Adhd medication can lower risk of criminal behavior


Adhd medication can lower risk of criminal behavior


People with attention deficit hyperactivity disorder (ADHD) are significantly less likely to engage in criminal behavior when they are taking medication.

The finding came from a large-scale registry study conducted at Karolinska Institutet in Sweden and was published in the New England Journal of Medicine (NEJM).

Prior studies have indicated that individuals with ADHD have a higher chance of committing a crime. However, it is unknown how receiving treatment for the disorder may impact this risk.

Over a four-period (2006-2009), the researchers analyzed more than 25,000 patients with ADHD from various registries in order to observe the association between ADHD medication and criminality.

The results showed links between ADHD medication and a lower chance of criminality in a few different ways. For example, people receiving medication had a lower incidence of criminal behavior than those not receiving treatment.

The research also demonstrated that when patients took ADHD medication, they experienced a significant reduction in their criminality risk of 32%, compared to when they did not receive any medication.

Analyzing the same individuals with and without medication was beneficial, because it demonstrated that the reduced risk was not due to any differences between subjects taking ADHD drugs and those who were not. There were no sex differences seen in the results, and the association applied equally to minor crime as it did to severe and dangerous crime.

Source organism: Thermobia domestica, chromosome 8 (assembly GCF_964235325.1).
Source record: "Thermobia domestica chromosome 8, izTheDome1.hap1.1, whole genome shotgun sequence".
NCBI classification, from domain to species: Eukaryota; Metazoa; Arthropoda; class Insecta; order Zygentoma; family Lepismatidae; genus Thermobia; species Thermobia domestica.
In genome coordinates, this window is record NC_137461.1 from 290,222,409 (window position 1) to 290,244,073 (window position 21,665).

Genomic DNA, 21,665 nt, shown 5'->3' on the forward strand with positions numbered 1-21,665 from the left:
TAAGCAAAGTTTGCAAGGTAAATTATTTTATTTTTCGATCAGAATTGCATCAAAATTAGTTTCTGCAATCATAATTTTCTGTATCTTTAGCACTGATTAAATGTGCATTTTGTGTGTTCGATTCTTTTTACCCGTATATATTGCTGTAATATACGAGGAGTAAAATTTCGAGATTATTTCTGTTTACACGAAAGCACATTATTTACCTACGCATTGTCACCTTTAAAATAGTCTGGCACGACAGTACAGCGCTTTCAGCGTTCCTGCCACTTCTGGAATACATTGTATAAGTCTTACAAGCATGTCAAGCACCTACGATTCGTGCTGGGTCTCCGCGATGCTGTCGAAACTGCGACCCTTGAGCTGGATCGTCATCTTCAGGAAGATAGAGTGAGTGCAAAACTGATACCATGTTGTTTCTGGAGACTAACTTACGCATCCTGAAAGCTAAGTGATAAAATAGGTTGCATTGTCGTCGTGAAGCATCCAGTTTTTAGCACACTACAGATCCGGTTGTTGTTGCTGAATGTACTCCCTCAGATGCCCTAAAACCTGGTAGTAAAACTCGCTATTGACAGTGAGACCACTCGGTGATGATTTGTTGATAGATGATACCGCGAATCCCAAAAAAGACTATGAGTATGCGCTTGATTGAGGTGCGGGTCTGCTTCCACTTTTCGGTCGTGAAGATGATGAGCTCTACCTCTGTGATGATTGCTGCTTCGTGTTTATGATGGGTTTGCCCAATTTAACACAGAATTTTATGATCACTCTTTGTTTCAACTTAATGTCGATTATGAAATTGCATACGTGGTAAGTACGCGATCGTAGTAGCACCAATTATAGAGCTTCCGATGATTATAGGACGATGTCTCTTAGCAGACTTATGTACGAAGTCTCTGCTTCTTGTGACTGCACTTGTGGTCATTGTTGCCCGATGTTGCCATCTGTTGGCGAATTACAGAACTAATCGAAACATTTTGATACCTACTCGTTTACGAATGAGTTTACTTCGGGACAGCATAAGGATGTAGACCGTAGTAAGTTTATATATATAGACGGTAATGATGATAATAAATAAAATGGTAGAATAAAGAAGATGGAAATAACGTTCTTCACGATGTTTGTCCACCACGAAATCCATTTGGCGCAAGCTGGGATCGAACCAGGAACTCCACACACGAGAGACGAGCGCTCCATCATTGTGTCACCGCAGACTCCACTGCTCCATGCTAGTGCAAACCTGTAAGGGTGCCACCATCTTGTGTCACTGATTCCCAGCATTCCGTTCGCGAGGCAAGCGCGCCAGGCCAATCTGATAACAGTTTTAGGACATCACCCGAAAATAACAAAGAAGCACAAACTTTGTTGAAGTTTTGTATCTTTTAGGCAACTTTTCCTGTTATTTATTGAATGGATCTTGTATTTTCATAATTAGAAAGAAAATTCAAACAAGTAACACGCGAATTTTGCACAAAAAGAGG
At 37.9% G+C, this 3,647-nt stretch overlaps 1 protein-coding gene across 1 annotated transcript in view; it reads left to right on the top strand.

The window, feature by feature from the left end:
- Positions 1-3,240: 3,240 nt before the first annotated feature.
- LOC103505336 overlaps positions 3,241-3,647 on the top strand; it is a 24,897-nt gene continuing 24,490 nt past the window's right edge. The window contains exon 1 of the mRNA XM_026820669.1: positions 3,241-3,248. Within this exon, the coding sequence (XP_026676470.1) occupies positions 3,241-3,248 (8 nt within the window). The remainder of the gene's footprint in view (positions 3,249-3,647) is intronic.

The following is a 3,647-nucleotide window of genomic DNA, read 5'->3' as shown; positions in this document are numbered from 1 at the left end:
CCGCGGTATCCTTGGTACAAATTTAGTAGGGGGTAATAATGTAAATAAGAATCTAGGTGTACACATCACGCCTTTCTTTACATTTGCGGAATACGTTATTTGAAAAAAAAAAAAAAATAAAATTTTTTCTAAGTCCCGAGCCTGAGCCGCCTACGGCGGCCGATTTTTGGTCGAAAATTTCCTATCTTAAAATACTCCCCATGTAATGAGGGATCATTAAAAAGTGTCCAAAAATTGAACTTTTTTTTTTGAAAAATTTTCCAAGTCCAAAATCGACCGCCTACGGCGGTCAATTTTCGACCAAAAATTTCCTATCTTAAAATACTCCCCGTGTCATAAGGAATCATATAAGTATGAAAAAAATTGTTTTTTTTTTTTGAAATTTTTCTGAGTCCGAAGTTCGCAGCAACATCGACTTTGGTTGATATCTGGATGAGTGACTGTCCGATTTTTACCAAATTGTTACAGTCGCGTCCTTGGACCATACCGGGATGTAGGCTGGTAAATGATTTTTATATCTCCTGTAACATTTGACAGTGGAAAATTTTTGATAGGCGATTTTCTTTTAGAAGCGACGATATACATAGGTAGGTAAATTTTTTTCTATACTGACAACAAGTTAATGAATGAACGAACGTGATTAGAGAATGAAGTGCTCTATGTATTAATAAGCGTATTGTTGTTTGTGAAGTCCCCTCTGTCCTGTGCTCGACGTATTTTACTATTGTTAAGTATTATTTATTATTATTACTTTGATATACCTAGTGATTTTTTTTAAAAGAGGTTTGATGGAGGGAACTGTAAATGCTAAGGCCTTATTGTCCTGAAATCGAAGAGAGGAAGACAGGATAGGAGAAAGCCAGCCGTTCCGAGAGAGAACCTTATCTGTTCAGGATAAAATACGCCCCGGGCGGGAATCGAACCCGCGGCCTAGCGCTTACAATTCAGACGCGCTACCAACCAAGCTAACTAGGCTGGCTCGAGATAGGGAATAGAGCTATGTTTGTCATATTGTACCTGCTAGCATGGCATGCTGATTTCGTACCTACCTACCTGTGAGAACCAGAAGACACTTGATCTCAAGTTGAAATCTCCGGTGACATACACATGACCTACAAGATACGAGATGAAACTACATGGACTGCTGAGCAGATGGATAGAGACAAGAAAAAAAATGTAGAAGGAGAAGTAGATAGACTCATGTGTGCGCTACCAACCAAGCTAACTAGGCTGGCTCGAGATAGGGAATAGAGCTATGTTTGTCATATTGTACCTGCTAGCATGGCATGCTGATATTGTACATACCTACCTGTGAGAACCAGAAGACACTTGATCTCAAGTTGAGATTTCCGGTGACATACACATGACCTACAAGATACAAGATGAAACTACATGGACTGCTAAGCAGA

Henrik Larsson, Associate Professor at the Department of Medical Epidemiology and Biostatistics, Karolinska Institutet, explained:

"We have shown that ADHD medication very probably reduces the risk of crime. However, we need to point out that most medical treatments can have adverse side effects, so risks must be weighed up against benefits and the individual patient's entire life situation taken into consideration before medications are prescribed."

Professor Paul Lichtenstein, co-author and from the same department, added:

"Of course the potential pros and cons of each prescription have to be evaluated. What we're saying is that this probable reduction in the risk of crime must also be taken into account. It's said that roughly 30 to 40 per cent of long-serving criminals have ADHD. If their chances of recidivism can be reduced by 30 per cent, it would clearly affect total crime numbers in many societies."

What is ADHD?

There are an estimated 5% of school kids and about half as many adults affected by ADHD. It is the most common behavioral disorder that starts during childhood, and is characterized by:
  • distractedness
  • impulsivity
  • inattentiveness
Previous studies have demonstrated that ADHD is a condition that is relatively stable, and the majority of kids diagnosed with the disorder also meet the criteria for ADHD when they are adults.

Central nervous system (CNS) stimulants are used to treat patients struggling with ADHD. A recent report in British Medical Journal found that kids with ADHD do not have a higher risk of developing serious heart condition due to CNS stimulants, such as Adderall and Ritalin.

Stimulants work by:

  • improving mood
  • enhancing alertness
  • activating the brain - which improves attention and impulse control


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